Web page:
Here Comes The Sun duh nuh nuh nuh...
We stared over at Harvard. It just looked so far away. Grays to Torreys, Shavano to Tab, Belford to Oxford are all feasible distances compared to Columbia to Harvard. I knew we were in for a long day.
Unable to find a substantial trail, Jake and I headed straight down the valley. We found some fun scrambling and were able to avoid too much Rock Surfing. Some of those boulders were not only large, but quite loose. We made our way through slowly but surely up to the grass on the slopes of Harvard.
Our route off of Columbia towards Harvard
Staring off towards our Harvard
Another sign that summer is over
A "sick" "gnar gnar binks" chute we found on the descent of Columbia
We reached the grassy slopes and trudged on up the hill. It was tough going, but the views kept us motivated.
Fellow hikers enjoying a Fall day with Mt. Yale in the background
Goats just East of the Harvard slopes
After an hour of hard climbing, we saw the top of the ridge and thought we would summit in about 15 minutes. How wrong we were...
The several false summits to Harvard were heartbreaking and definitely making a long day even longer. We saw happy people on Harvard in the distance, and trudged on in hopes of joining in their celebration
We finally reached Harvard at about 10:30. It was a lot of work to get there, so the summit felt especially satisfying
Our views of the basin we would soon be descending
Looking North from Harvard's Summit
“The only Zen you find on the tops of mountains is the Zen you bring up there”
― Robert M. Pirsig
A very satisfying summit
Luckily, Jake and I were able to bring quite a bit of Zen along with us on this summit. Jake was celebrating his 20th Birthday. I was glad to celebrate his birthday, 15th 14er, and my 24th 14er on such a great summit. It was 60 degrees, the weather was awesome, and the people on top were only better.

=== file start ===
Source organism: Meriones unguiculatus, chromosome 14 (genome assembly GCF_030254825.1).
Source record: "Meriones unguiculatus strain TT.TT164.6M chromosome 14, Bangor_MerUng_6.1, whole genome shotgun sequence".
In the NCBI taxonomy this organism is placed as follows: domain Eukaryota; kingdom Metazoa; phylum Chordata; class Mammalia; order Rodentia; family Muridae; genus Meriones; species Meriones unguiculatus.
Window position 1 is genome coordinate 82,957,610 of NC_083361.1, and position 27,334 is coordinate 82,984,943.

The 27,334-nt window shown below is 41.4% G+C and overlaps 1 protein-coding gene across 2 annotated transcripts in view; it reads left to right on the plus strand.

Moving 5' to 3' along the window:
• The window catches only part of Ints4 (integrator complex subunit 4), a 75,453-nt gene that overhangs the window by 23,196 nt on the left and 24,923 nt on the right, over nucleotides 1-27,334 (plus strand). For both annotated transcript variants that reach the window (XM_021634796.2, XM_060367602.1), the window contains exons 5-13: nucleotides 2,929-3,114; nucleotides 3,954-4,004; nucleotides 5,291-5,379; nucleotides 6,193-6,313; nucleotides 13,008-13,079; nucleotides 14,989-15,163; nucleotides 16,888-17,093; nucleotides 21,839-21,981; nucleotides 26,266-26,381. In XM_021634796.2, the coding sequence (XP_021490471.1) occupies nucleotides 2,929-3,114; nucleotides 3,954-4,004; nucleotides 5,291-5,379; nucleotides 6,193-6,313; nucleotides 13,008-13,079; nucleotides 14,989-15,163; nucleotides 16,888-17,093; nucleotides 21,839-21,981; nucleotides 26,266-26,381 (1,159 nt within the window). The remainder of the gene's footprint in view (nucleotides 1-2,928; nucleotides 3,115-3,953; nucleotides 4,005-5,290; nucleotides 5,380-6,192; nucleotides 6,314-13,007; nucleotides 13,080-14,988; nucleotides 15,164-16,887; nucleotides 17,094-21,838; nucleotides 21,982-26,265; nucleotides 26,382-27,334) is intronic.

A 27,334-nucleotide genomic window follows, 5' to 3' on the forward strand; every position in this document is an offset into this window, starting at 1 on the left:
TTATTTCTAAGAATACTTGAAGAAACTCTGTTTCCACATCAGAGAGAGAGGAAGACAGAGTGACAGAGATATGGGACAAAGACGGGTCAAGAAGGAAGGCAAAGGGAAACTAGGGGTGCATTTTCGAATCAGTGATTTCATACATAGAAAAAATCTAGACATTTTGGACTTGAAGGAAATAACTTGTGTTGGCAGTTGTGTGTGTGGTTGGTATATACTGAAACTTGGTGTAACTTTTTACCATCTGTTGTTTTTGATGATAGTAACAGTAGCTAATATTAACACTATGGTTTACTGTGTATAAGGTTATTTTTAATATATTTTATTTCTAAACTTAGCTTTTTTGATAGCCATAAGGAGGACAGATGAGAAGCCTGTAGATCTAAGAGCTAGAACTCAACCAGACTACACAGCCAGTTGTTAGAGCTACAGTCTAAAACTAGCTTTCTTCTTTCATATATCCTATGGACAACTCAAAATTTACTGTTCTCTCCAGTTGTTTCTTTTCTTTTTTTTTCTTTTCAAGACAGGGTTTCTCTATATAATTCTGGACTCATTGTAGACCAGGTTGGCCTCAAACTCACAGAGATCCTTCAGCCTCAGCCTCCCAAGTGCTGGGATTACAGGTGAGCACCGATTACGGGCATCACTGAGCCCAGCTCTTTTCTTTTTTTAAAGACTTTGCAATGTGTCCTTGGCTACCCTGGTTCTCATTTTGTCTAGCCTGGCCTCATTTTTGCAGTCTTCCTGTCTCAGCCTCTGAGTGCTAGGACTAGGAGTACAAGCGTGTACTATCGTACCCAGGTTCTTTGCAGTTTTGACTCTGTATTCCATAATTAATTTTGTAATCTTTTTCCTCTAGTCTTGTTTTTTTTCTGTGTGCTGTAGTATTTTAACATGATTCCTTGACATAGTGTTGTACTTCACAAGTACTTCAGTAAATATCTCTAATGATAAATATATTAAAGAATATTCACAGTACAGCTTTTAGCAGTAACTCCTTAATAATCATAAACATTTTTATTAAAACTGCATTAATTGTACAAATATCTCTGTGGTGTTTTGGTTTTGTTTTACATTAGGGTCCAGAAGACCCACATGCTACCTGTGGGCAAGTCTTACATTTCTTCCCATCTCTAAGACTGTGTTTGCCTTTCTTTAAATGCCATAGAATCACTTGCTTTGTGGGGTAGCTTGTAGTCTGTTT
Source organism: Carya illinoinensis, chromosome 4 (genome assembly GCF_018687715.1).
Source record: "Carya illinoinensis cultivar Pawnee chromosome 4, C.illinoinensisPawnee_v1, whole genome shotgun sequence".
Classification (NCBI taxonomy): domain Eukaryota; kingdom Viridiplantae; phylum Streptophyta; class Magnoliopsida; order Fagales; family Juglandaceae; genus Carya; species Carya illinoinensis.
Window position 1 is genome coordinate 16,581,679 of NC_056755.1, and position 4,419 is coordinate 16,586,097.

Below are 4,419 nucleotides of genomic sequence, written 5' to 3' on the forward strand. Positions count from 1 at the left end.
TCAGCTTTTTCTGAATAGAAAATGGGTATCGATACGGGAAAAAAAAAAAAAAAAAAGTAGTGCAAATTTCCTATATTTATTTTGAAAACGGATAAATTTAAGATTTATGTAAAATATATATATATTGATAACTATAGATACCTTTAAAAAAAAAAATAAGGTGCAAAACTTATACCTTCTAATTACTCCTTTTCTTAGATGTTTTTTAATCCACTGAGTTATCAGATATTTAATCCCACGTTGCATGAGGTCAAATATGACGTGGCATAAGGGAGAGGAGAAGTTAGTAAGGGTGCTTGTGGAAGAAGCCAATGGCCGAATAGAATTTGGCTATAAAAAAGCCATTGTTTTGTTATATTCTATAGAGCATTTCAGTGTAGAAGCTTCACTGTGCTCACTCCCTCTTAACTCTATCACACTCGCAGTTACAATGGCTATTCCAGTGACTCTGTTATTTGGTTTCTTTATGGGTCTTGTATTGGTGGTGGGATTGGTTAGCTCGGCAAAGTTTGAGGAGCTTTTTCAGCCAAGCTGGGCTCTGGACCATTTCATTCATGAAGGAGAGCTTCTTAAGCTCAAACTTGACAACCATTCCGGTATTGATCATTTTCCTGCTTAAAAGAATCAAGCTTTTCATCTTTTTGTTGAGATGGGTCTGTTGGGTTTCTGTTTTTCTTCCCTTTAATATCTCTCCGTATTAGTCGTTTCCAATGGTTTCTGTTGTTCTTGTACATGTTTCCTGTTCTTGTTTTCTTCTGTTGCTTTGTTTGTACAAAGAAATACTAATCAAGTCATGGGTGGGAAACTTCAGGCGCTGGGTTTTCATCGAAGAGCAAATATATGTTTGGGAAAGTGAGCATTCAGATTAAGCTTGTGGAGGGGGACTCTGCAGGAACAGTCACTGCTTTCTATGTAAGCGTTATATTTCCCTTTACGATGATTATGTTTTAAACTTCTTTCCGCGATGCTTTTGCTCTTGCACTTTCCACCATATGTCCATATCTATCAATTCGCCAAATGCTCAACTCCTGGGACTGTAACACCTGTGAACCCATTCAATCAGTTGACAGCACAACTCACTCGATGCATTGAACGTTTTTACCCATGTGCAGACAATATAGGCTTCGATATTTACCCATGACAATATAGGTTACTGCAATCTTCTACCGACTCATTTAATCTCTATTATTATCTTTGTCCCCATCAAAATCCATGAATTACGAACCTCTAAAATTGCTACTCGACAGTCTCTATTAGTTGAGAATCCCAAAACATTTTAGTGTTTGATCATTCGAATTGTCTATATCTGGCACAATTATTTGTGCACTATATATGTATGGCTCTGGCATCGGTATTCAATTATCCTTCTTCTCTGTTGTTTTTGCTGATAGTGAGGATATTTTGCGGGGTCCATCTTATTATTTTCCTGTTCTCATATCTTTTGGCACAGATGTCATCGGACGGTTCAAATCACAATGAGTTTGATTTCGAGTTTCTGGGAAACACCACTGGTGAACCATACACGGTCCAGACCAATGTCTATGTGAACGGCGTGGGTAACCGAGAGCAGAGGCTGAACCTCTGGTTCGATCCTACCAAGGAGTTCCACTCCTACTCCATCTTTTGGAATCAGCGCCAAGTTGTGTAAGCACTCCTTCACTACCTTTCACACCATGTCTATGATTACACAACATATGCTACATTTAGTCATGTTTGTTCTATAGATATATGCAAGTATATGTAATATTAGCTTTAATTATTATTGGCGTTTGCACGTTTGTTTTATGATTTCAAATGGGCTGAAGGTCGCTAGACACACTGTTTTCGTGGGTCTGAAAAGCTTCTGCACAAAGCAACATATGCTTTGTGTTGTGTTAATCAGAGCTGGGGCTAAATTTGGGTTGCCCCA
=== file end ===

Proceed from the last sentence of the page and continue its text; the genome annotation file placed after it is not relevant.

Pano of the basin
After taking a look at the blister on my foot from the trek up there, I decided we had had enough Zen for the weekend. It was time to head down. The trail down Harvard was smooth and easy to follow.
What's a 14er trip without a marmot?
We thought this was a good backdrop for a Coors Commercial
Trail junction with Harvard in back
Stream coming down Harvard's slopes
We entered the forest and were greeted with several aspen groves showing off their colors
The final 2 or 3 miles of a long trip like this normally are long and arduous, but this trail through the forest had enough views to keep us happily captivated till we found our way to the car
Fall colors on the way out
The views of Mt. Yale are enough to put it on the "Next to Climb" list
View of Mt. Yale
We travel home feeling sore, but accomplished. A common feeling from The Mighty Sawatch
6,300' elevation gain
The Columbia-Harvard Traverse is no joke; it's a long day. I drank about a gallon of water and ran out by time we got back to treeline from Harvard. Be prepared!
6:00 - Leave Golden
8:45 - Reach North Cottonwood Creek TH
10:15 - Fork that splits the Harvard and Columbia Trails
3:30 - Wake up
3:40 - Head out
6:00 - Summit of Columbia
7:00 - Leave Columbia
10:30 - Summit of Harvard
10:45 - Leave Harvard
2:00 - Reach TH
4:30 - Back in Golden